This COP Protects Biodiversity
With COP26 in Glasgow last year on climate change and the follow-on to implement changes dominating climate change-related headlines, it might seem like there is only one COP. Another one is underway, though, and the focus by COP15 on the Convention on Biological Diversity (CBD) that will protect nature and biodiversity is at least as important as COP26. Here’s what it is and why it matters.
The CBD has actually been around for a long time. It was as ground-breaking when it was agreed on in 1992 at the Rio meeting as the Climate Convention that confirmed at the same time and that was the precursor to COP26.
The rationale for the CBD is clear. Healthy ecosystems provide a multitude of benefits, including a stable climate as well as benefits to people including food, water and jobs. Scientists have also found that protecting ecosystems such as old-growth forests, marshes, mangroves and peatlands could mitigate climate change by at least 30 percent, according to Conservation International.
Similar to Convention on Climate Change, however, progress on the CBD has been slow and goals agreed upon at the CBD meeting in Aichi Japan in 2010 have not been met.
Indeed, human activities such as natural resource over-exploitation, pollution and global warming have led to habitat loss that has accelerated declines in biodiversity. The 15th meeting that was supposed to happen in 2020 was delayed by two years, which has left the world without targets to stop habitat loss and wildlife extinctions.
The meetings this year are critical. Implementation of this framework is likely to be our last chance to halt and reverse biodiversity loss and put us on the path towards a ‘nature-positive’ world by 2030, as BirdLife International put it, meaning that it is a “now or never” opportunity to ensure the future of life on our planet.
Key Initiatives in 2022
After long delays, meetings happened in March 2022 to prepare for the COP15 that is currently scheduled to take place in China in October 2022. And there are signs of progress.
The draft UN Convention to be presented at COP15 sets targets for the end of this decade that the Guardian says include protecting 30 percent of land and sea ecosystems by 2030 (30X30), eliminating billions of dollars of environmentally harmful government subsidies and restoring at least a fifth of degraded freshwater, marine and terrestrial ecosystems. Negotiators will try to hammer out goals, targets, indicators, financing arrangements and practices to implement changes.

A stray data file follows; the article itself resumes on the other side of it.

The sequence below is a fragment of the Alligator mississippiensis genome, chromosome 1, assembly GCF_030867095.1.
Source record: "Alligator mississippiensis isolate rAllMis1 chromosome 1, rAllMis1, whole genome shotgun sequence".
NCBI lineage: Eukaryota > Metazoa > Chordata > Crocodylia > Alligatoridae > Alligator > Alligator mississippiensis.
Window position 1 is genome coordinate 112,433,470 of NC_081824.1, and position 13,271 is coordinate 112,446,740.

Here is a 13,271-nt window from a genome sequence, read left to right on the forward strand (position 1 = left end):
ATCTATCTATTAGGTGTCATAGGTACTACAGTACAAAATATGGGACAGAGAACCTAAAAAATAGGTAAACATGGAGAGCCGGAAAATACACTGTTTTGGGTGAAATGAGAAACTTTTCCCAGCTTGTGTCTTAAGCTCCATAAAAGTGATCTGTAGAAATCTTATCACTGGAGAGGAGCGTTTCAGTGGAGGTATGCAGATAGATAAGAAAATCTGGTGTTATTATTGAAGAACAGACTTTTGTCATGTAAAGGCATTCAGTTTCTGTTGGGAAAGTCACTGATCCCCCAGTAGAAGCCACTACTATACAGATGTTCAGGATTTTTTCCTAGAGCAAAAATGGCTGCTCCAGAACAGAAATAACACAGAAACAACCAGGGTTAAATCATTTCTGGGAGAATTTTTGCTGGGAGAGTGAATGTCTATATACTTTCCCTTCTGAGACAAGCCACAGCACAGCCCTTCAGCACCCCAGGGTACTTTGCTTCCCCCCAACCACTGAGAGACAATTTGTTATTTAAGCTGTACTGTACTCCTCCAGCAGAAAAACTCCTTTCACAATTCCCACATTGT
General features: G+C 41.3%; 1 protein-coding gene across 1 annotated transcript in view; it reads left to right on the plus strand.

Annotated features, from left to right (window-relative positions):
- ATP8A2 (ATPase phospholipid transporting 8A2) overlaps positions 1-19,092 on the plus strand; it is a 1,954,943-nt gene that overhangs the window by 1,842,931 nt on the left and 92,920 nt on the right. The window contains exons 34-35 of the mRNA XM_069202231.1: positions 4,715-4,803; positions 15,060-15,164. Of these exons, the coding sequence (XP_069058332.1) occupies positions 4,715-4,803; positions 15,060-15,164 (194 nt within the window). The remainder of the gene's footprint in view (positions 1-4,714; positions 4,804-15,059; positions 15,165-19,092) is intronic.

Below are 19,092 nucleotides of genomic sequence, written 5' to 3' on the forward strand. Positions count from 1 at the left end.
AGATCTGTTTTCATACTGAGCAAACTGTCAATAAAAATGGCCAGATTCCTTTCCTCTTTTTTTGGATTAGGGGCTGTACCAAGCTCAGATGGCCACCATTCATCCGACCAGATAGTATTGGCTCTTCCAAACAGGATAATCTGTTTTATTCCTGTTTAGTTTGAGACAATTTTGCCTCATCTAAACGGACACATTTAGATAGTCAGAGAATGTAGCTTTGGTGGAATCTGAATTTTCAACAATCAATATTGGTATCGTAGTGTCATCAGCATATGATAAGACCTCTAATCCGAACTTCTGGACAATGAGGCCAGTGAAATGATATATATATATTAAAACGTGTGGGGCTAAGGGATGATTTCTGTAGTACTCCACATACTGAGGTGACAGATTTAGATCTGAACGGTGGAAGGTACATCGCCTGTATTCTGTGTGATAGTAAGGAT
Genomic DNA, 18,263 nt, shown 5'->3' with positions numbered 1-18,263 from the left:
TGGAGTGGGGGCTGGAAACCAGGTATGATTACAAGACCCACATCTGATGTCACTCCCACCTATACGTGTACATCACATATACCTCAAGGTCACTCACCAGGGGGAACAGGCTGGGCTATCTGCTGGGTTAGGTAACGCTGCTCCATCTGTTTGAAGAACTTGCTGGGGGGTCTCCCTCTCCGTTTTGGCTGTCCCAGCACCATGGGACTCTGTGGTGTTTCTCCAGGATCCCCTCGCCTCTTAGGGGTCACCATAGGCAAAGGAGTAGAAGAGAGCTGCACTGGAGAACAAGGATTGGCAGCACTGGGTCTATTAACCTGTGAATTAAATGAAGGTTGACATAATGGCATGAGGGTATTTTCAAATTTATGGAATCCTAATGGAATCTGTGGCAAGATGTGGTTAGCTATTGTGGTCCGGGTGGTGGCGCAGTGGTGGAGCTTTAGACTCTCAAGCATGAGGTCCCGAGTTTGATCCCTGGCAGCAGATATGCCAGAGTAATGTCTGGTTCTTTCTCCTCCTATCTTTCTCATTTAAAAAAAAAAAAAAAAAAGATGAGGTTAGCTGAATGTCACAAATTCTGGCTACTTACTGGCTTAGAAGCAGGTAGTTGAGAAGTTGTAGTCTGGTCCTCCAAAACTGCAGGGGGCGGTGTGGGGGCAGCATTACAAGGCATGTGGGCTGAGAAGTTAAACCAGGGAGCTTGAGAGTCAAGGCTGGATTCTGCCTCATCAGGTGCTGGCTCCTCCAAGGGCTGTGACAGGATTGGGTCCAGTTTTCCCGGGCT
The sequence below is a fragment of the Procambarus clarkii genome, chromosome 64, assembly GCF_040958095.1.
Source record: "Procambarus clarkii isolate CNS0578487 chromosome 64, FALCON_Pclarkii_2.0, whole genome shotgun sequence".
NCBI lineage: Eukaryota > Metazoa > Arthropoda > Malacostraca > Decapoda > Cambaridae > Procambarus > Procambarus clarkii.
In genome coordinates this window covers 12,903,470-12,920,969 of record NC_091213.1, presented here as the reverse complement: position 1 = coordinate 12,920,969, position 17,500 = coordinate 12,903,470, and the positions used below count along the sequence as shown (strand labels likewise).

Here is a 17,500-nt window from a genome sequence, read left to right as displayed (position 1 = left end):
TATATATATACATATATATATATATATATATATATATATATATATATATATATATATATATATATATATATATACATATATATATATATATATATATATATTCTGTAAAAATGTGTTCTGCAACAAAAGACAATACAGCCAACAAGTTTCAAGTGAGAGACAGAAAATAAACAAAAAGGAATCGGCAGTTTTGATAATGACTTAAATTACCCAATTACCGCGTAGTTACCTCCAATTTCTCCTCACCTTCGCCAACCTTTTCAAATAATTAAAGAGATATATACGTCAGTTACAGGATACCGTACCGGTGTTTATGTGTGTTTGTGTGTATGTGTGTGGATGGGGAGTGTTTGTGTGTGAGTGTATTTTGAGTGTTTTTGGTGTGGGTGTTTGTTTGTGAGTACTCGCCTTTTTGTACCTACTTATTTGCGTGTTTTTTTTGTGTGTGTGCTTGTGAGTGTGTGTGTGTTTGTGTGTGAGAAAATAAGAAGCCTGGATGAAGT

The CBD is more complex than the COP26 climate negotiations, however, since it has three goals — conservation, sustainable biodiversity and the fair sharing of benefits from genetic resources — rather than one. Indeed, the UK, US, Canada and Argentina have already worked to block proposals to halve nitrogen waste, often the result of farming and fossil fuels, after lobbying by farmers. The invasion of Ukraine may make agreement on agricultural issues even more difficult due to concerns about producing enough food for people and for animals. French president Emmanuel Macron, for example, has already said that France will “prioritise productivity over sustainable farming goals” due to the war in Ukraine.
Another contentious issue, according to think tank IDDRI, is agreement on financial resources that could include US$700 billion per year to bridge the gap to protect biodiversity, the mobilisation of US$200 billion now and US$10 billion per year for developing countries, and the reform or elimination of annual subsidies and incentives totalling US$500 billion.
Impact on Business and Consumers
Perhaps surprisingly, some business leaders are very positive about the CBD.
Chartered Accountants Ireland, for instance, said biodiversity is fundamental to long-term business survival because businesses depend on ecosystems for inputs into their production processes and for essential services such as air, soil and water quality.
International Chamber of Commerce secretary general John Denton even went so far as to say that biodiversity is good for business, and that the private sector can and must help to protect, conserve and restore our ecosystems.
Some industries do, however, face significant risks of higher costs resulting from COP15. While biodiversity is critical for the food and agriculture industries, financial services giant MSCI said food production is considered the main cause of biodiversity loss. MSCI noted that agriculture is responsible for the conversion of 80 percent of natural land to agriculture globally, causes more than a quarter of global greenhouse-gas (GHG) emissions and is a significant contributor to air and water pollution through its use of pesticides, fertilizers and plastic packaging. If COP15 sets specific targets to reduce these activities and is ratified, food and agriculture companies could face new pressure. Institutional investors may want to know how these companies could be affected by increased regulatory costs, reduced fiscal subsidies, regulatory reporting requirements and exposure to biodiversity loss. The food industry does not seem ready for changes that COP15 may adopt and could lose market value or parts of their business, as only a few food companies have comprehensive programs to avoid biodiversity loss.
The financial services industry may face changes as well, think tank Planet Tracker said, if it needs to comply with governmental commitments, scheduled follow-ups and new national or regional regulatory frameworks.
If the Convention is adopted at COP15, then, companies may need to make major adjustments to thrive or even survive. For people enduring the impacts of climate change and biodiversity loss, on the other hand, the Convention on Biological Diversity can be a major step forward towards protecting their well-being and the planet.